Hate speech laws aren’t the right way either. I find it hard to distinguish, as the ACLU does, between hate speech laws, which it opposes, and hate crimes laws, which it endorses. The latter enhance criminal penalties for killing someone because she is, say, Asian or transgender, but not because she stole your cocaine. To me, both hate speech and hate crimes are thought crimes. I personally care why you killed the transwoman, but I don’t think the law should.

Opposing government censorship is straightforward. It’s what we do as private citizens that gets murky.

But if anyone hoped the flaming and firing of Ryan Roy would change his mind, they were mistaken. He told Seven Days’ Goldstein he thought he’d lie about him in the paper — because he’s Jewish and “that tends to be what your ethnic group does.” And he suggested to the Burlington Free Press that the reaction has only hardened his convictions. “I think it kind of just proves my point, proves a lot of what I think,” he said. “Not that I needed further proof.”

Maybe this guy’s a lost cause. But if he is ever to be dissuaded, he needs proof that while his bigotry is under attack, he will not be punished for holding even the most repulsive beliefs.

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  • Nachman Avruch

    Strangely, Levine articulated no reason for Uno’s to have kept Roy on. If she had been his employer, knowing his beliefs, his associates, etc., would she have retained him alongside other employees who may be gay, Jewish, or black? If her other employees felt their lives were threatened by his conviction that they should be expelled from this country to create a white ethno-state, would she not react?

    What if customers who are the targets of Roy’s hate feared for their safety and declined to eat the food he makes? Continuing to employ Roy would have threatened Uno’s other employees, its reputation and its continued viability as a business. Uno’s actually had no choice but to fire him, and they did the right thing.

  • Tory Rhodin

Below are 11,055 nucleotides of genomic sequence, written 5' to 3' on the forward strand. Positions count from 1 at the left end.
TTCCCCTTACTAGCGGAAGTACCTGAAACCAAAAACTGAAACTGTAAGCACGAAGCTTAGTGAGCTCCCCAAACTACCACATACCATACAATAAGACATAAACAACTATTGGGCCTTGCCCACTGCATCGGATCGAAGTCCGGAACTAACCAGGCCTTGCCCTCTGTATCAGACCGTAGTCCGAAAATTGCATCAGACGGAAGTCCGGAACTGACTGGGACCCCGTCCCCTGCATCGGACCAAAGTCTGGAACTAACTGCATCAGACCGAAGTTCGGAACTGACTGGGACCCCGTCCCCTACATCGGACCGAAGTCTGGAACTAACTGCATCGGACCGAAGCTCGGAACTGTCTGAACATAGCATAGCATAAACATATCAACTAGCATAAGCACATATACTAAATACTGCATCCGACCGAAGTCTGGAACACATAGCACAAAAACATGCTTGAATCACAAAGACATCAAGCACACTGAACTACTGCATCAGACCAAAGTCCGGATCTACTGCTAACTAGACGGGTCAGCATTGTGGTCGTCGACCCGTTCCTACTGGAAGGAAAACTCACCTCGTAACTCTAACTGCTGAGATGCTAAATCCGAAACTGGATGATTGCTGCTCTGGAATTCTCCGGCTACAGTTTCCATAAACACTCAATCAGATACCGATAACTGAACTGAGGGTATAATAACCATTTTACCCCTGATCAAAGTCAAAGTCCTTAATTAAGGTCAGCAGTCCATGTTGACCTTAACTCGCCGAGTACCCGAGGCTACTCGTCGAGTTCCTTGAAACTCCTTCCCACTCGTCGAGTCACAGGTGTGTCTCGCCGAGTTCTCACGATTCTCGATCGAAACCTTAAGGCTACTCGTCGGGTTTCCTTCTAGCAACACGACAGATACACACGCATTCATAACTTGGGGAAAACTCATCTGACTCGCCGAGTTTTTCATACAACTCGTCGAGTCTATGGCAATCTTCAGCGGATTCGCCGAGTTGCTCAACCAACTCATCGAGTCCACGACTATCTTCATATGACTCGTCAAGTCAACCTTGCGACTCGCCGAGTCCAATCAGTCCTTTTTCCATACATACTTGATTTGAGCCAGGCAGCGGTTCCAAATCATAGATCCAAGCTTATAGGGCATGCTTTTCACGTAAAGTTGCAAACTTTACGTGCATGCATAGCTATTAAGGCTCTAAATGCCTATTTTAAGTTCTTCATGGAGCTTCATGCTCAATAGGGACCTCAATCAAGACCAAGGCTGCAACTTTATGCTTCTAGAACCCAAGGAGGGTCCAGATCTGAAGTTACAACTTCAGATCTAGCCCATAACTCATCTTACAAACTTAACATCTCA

I assume at least part of why he was fired is that Pizza Uno doesn’t want to lose business from people who won’t patronize a restaurant that knowingly employs a Nazi, and they probably don’t want picketers, and they don’t want to expose their other workers to a hostile working environment. What happened to your father was an outrage committed against countless principled, harmless people. Present-day neo-Nazis are neither principled nor harmless.

  • rosemariejackowski

    Good article. Yes, we are in another McCarthy era.

  • Nina Bartlett

    Judith Levine wrote an excellent article. Ryan Roy should not have been fired. If I went into UNO’s and wore an anti-Sanders button, would UNO’s deny my right to buy a pizza? UNO’s succumbed to pressure and took the easy way out. I will not buy my pizzas there.

  • Mary Reed

    As painful as it was for people with leftist sympathies and beliefs to be blacklisted, and for their families and friends to watch what they endured, there is not a direct correlation here. Persons with such sympathies and beliefs did not, in most situations, pose a real problem for their employer – not for the business, not for coworkers, not for consumers, etc. They were discriminated against because of their beliefs. That is constitutionally wrong – it is unacceptable. Mr. Roy was not discriminated against because of his beliefs. His employer terminated him because he posed a real risk to the business – a risk that the employer could see and articulate. This is not about free speech, freedom of belief, or even freedom of association. It is not about, or relevant to, Mr. Roy’s constitutional rights. It is about the employer’s right, and responsibility, to safely manage the business. To paraphrase a friend always quick with a ‘constitutional quip’, Mr. Roy’s rights ended at his employer’s nose.

  • Mary Reed

    I don’t totally disagree with your thoughts about another McCarthy era, but I mostly disagree. We who speak up are either terminally dense or aware of people trying to shut down, or at least ‘tune out’, the politically-oriented discourse that engages us. They find it uncomfortable, or scary, or whatever, and we do see, and hear about, that discomfort. It’s not a ‘leap’ to imagine they’d prefer we not speak our minds. That, however, is where the analogy ends. The serious difference, and thus the reality now, is that we who speak our minds (as long as we don’t make overt threats) do not face the loss of our civil rights. During the real times of the real Joseph McCarthy, that was not the case. Real people – decent, good souls who had harmed no one, along with the less-than-saintly but guilty of nothing except the gall to speak up – suffered terribly. Their civil rights, and their lives, were trampled. Many never recovered. Ms. Levine’s comparison of Mr. Roy’s situation to the horrors of McCarthyism just doesn’t wash.

    • jan van eck

      But let’s remember what’s changed: the development of the plaintiff’s bar. With attorneys quite ready and capable to file tort damages suits against the offenders, those getting victimized can, and do, file suit for money damages and injunctive relief. That did not much happen in the McCarthy Era, mostly because of a hostile judiciary (still a big problem today) and a hostile jury (much less of a problem today).

      Nothing like a fat $45 million Judgment to trim the abusive impulses of profoundly evil people. The lawsuit is the great leveller.